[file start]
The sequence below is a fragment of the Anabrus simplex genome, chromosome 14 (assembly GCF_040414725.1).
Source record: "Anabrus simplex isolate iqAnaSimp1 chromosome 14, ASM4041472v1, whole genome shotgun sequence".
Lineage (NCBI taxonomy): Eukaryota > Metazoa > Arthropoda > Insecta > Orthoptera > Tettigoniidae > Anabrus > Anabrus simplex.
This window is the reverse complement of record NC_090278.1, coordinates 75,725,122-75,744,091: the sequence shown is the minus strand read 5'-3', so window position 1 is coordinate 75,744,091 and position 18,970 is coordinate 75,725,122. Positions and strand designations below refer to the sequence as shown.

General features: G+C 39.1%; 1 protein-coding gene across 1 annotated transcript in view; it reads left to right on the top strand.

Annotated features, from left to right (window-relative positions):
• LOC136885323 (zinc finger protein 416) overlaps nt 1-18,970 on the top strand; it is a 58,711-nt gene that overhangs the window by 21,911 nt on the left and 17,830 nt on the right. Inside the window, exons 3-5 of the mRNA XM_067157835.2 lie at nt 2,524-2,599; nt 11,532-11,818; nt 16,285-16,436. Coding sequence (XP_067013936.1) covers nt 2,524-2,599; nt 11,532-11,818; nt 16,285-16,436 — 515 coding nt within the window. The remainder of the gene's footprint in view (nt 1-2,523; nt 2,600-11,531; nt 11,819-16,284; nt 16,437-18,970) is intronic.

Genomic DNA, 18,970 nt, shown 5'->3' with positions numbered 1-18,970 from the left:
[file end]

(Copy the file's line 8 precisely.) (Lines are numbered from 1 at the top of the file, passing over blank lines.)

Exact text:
Genomic DNA, 18,970 nt, shown 5'->3' with positions numbered 1-18,970 from the left: